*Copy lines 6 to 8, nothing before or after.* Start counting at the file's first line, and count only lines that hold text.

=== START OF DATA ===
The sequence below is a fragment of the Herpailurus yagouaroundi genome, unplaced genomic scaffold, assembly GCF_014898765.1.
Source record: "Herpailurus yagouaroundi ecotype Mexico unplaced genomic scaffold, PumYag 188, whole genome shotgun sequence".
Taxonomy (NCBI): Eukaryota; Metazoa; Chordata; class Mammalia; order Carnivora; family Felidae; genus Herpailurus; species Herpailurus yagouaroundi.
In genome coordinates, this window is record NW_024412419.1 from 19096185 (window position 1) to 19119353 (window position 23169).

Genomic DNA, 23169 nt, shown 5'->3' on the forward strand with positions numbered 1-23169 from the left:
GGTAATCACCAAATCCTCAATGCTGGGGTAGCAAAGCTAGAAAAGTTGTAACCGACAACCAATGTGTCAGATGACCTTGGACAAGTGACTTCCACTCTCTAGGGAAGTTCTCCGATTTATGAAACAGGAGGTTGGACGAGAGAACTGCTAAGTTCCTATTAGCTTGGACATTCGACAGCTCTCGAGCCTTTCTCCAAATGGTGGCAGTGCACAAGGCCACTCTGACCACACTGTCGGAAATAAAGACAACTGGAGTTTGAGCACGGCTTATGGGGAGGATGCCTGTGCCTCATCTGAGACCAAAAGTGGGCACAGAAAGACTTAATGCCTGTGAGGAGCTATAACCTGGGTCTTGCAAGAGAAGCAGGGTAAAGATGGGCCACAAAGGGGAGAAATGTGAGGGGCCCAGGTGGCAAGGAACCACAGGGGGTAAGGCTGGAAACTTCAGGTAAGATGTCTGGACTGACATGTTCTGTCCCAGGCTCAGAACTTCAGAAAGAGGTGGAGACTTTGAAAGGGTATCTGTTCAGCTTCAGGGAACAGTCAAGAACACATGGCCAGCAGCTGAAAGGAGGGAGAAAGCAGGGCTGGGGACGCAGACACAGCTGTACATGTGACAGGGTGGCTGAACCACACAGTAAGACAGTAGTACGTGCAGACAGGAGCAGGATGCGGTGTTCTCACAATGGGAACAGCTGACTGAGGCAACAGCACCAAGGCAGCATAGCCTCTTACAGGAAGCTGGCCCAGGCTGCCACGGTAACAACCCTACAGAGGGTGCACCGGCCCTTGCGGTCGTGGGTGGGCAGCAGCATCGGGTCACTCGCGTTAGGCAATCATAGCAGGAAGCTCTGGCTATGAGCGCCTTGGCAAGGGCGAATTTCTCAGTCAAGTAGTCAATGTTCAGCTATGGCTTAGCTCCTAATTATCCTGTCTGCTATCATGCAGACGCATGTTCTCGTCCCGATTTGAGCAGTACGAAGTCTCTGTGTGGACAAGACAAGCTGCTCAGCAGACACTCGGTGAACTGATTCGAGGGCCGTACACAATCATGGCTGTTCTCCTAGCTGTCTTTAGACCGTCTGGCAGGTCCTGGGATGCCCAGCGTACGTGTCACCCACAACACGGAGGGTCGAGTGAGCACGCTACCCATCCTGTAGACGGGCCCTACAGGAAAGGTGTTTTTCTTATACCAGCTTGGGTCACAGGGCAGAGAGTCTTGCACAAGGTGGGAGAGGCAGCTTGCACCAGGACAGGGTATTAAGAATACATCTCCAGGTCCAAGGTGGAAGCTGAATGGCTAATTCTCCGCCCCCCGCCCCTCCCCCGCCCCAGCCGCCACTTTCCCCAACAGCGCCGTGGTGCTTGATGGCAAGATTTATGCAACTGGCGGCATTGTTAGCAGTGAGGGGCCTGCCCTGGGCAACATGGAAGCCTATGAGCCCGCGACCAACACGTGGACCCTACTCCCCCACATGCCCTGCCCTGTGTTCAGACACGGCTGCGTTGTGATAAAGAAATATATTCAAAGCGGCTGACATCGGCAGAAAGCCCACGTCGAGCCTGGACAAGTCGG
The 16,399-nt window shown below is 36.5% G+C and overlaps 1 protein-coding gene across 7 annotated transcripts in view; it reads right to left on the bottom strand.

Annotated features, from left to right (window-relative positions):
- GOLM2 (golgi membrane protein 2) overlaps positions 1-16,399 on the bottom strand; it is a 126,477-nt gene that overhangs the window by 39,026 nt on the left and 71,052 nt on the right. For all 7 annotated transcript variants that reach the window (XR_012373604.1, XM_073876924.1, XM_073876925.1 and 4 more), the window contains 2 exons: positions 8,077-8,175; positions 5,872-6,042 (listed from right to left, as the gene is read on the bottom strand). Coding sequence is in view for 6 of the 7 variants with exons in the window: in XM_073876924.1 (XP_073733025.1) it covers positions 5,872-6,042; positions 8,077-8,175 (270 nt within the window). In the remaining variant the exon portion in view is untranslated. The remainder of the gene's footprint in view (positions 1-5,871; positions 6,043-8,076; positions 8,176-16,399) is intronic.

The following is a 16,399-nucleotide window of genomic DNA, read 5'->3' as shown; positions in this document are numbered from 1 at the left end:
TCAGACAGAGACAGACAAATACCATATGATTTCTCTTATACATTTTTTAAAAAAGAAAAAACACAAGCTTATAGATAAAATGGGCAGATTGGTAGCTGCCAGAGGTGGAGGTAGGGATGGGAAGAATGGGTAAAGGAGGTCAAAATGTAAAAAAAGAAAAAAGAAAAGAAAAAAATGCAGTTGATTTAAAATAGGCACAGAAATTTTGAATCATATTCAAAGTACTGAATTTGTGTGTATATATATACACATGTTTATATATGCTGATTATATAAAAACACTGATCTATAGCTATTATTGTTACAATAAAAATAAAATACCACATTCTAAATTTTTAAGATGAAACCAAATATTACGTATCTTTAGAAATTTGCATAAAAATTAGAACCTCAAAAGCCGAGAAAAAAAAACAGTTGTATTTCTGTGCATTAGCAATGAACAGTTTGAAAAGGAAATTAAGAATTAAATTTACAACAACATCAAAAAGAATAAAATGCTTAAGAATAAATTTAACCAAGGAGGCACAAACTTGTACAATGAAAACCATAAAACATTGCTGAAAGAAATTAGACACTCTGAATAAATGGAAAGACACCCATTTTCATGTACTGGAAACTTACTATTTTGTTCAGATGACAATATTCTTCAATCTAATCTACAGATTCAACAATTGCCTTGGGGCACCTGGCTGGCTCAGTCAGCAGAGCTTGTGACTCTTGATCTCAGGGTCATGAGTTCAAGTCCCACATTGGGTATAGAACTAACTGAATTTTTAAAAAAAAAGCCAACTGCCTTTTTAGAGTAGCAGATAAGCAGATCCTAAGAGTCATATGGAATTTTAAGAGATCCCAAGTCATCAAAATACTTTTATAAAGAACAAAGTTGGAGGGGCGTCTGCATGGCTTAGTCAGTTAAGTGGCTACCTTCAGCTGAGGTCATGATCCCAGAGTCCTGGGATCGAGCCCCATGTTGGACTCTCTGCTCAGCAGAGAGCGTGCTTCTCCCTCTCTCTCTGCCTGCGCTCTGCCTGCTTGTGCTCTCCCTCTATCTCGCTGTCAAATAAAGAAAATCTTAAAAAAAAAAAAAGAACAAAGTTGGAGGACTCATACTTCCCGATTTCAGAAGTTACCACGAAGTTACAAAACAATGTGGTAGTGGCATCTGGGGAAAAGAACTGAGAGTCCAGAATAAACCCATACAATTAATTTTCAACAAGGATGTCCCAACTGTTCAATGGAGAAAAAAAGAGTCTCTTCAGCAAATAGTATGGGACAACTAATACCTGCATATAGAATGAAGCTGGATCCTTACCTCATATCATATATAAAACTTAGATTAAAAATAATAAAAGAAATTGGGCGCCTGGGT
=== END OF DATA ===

GGTAATCACCAAATCCTCAATGCTGGGGTAGCAAAGCTAGAAAAGTTGTAACCGACAACCAATGTGTCAGATGACCTTGGACAAGTGACTTCCACTCTCTAGGGAAGTTCTCCGATTTATGAAACAGGAGGTTGGACGAGAGAACTGCTAAGTTCCTATTAGCTTGGACATTCGACAGCTCTCGAGCCTTTCTCCAAATGGTGGCAGTGCACAAGGCCACTCTGACCACACTGTCGGAAATAAAGACAACTGGAGTTTGAGCACGGCTTATGGGGAGGATGCCTGTGCCTCATCTGAGACCAAAAGTGGGCACAGAAAGACTTAATGCCTGTGAGGAGCTATAACCTGGGTCTTGCAAGAGAAGCAGGGTAAAGATGGGCCACAAAGGGGAGAAATGTGAGGGGCCCAGGTGGCAAGGAACCACAGGGGGTAAGGCTGGAAACTTCAGGTAAGATGTCTGGACTGACATGTTCTGTCCCAGGCTCAGAACTTCAGAAAGAGGTGGAGACTTTGAAAGGGTATCTGTTCAGCTTCAGGGAACAGTCAAGAACACATGGCCAGCAGCTGAAAGGAGGGAGAAAGCAGGGCTGGGGACGCAGACACAGCTGTACATGTGACAGGGTGGCTGAACCACACAGTAAGACAGTAGTACGTGCAGACAGGAGCAGGATGCGGTGTTCTCACAATGGGAACAGCTGACTGAGGCAACAGCACCAAGGCAGCATAGCCTCTTACAGGAAGCTGGCCCAGGCTGCCACGGTAACAACCCTACAGAGGGTGCACCGGCCCTTGCGGTCGTGGGTGGGCAGCAGCATCGGGTCACTCGCGTTAGGCAATCATAGCAGGAAGCTCTGGCTATGAGCGCCTTGGCAAGGGCGAATTTCTCAGTCAAGTAGTCAATGTTCAGCTATGGCTTAGCTCCTAATTATCCTGTCTGCTATCATGCAGACGCATGTTCTCGTCCCGATTTGAGCAGTACGAAGTCTCTGTGTGGACAAGACAAGCTGCTCAGCAGACACTCGGTGAACTGATTCGAGGGCCGTACACAATCATGGCTGTTCTCCTAGCTGTCTTTAGACCGTCTGGCAGGTCCTGGGATGCCCAGCGTACGTGTCACCCACAACACGGAGGGTCGAGTGAGCACGCTACCCATCCTGTAGACGGGCCCTACAGGAAAGGTGTTTTTCTTATACCAGCTTGGGTCACAGGGCAGAGAGTCTTGCACAAGGTGGGAGAGGCAGCTTGCACCAGGACAGGGTATTAAGAATACATCTCCAGGTCCAAGGTGGAAGCTGAATGGCTAATTCTCCGCCCCCCGCCCCTCCCCCGCCCCAGCCGCCACTTTCCCCAACAGCGCCGTGGTGCTTGATGGCAAGATTTATGCAACTGGCGGCATTGTTAGCAGTGAGGGGCCTGCCCTGGGCAACATGGAAGCCTATGAGCCCGCGACCAACACGTGGACCCTACTCCCCCACATGCCCTGCCCTGTGTTCAGACACGGCTGCGTTGTGATAAAGAAATATATTCAAAGCGGCTGACATCGGCAGAAAGCCCACGTCGAGCCTGGACAAGTCGG
The 16,399-nt window shown below is 36.5% G+C and overlaps 1 protein-coding gene across 7 annotated transcripts in view; it reads right to left on the bottom strand.

Annotated features, from left to right (window-relative positions):